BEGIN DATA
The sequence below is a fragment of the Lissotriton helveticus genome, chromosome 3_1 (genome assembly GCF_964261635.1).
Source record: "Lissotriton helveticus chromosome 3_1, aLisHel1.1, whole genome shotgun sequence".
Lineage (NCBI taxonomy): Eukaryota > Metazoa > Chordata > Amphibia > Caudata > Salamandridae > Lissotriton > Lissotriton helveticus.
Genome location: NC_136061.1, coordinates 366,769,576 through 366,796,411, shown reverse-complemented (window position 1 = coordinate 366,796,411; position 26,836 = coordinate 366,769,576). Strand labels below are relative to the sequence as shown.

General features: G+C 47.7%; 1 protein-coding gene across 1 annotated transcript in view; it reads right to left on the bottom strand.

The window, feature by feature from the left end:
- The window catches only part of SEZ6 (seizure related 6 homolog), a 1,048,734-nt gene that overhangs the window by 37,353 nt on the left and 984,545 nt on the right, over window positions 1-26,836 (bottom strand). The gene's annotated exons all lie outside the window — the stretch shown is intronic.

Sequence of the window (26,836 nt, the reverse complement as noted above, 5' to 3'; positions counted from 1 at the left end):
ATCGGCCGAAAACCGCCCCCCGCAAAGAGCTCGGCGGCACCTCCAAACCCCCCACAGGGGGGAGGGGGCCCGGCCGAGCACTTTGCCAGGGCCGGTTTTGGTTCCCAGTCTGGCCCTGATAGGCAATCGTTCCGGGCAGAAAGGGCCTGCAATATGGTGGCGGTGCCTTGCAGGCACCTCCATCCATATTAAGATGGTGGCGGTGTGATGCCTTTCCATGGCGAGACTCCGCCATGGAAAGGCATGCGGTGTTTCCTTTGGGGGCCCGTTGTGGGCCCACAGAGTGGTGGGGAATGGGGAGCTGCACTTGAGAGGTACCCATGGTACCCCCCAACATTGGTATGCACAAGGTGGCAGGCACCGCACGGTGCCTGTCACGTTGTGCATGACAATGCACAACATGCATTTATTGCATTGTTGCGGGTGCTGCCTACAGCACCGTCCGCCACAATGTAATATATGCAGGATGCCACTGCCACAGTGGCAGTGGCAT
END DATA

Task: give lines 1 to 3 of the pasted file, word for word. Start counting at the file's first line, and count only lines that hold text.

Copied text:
The sequence below is a fragment of the Lissotriton helveticus genome, chromosome 3_1 (genome assembly GCF_964261635.1).
Source record: "Lissotriton helveticus chromosome 3_1, aLisHel1.1, whole genome shotgun sequence".
Lineage (NCBI taxonomy): Eukaryota > Metazoa > Chordata > Amphibia > Caudata > Salamandridae > Lissotriton > Lissotriton helveticus.